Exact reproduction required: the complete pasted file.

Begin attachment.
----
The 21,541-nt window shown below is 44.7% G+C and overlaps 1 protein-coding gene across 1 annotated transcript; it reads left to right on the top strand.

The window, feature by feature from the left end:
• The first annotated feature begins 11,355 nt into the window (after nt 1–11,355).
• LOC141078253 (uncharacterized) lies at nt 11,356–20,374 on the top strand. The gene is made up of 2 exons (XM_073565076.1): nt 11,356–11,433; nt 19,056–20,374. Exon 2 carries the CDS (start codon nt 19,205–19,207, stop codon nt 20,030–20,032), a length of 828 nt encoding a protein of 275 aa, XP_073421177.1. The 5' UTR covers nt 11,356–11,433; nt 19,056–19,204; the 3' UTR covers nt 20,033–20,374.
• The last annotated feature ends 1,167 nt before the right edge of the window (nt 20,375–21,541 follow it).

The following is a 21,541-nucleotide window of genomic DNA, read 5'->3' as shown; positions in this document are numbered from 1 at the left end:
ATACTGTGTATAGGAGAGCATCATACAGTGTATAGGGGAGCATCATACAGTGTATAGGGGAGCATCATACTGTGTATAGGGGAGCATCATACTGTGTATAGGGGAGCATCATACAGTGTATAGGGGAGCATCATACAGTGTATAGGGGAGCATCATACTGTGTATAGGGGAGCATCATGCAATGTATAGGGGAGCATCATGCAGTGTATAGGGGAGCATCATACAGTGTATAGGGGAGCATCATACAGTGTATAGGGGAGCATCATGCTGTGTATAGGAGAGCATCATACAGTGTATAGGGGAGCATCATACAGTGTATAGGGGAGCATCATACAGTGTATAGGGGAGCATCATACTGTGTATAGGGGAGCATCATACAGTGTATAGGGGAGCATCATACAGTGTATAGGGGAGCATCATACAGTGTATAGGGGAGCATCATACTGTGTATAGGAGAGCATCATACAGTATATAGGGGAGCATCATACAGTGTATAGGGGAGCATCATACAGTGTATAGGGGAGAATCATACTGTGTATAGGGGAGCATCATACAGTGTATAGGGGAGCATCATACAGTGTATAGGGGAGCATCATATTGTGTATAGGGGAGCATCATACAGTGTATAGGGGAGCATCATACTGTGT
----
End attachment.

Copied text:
The 21,541-nt window shown below is 44.7% G+C and overlaps 1 protein-coding gene across 1 annotated transcript; it reads left to right on the top strand.

The window, feature by feature from the left end:
• The first annotated feature begins 11,355 nt into the window (after nt 1–11,355).
• LOC141078253 (uncharacterized) lies at nt 11,356–20,374 on the top strand. The gene is made up of 2 exons (XM_073565076.1): nt 11,356–11,433; nt 19,056–20,374. Exon 2 carries the CDS (start codon nt 19,205–19,207, stop codon nt 20,030–20,032), a length of 828 nt encoding a protein of 275 aa, XP_073421177.1. The 5' UTR covers nt 11,356–11,433; nt 19,056–19,204; the 3' UTR covers nt 20,033–20,374.
• The last annotated feature ends 1,167 nt before the right edge of the window (nt 20,375–21,541 follow it).

The following is a 21,541-nucleotide window of genomic DNA, read 5'->3' as shown; positions in this document are numbered from 1 at the left end:
ATACTGTGTATAGGAGAGCATCATACAGTGTATAGGGGAGCATCATACAGTGTATAGGGGAGCATCATACTGTGTATAGGGGAGCATCATACTGTGTATAGGGGAGCATCATACAGTGTATAGGGGAGCATCATACAGTGTATAGGGGAGCATCATACTGTGTATAGGGGAGCATCATGCAATGTATAGGGGAGCATCATGCAGTGTATAGGGGAGCATCATACAGTGTATAGGGGAGCATCATACAGTGTATAGGGGAGCATCATGCTGTGTATAGGAGAGCATCATACAGTGTATAGGGGAGCATCATACAGTGTATAGGGGAGCATCATACAGTGTATAGGGGAGCATCATACTGTGTATAGGGGAGCATCATACAGTGTATAGGGGAGCATCATACAGTGTATAGGGGAGCATCATACAGTGTATAGGGGAGCATCATACTGTGTATAGGAGAGCATCATACAGTATATAGGGGAGCATCATACAGTGTATAGGGGAGCATCATACAGTGTATAGGGGAGAATCATACTGTGTATAGGGGAGCATCATACAGTGTATAGGGGAGCATCATACAGTGTATAGGGGAGCATCATATTGTGTATAGGGGAGCATCATACAGTGTATAGGGGAGCATCATACTGTGT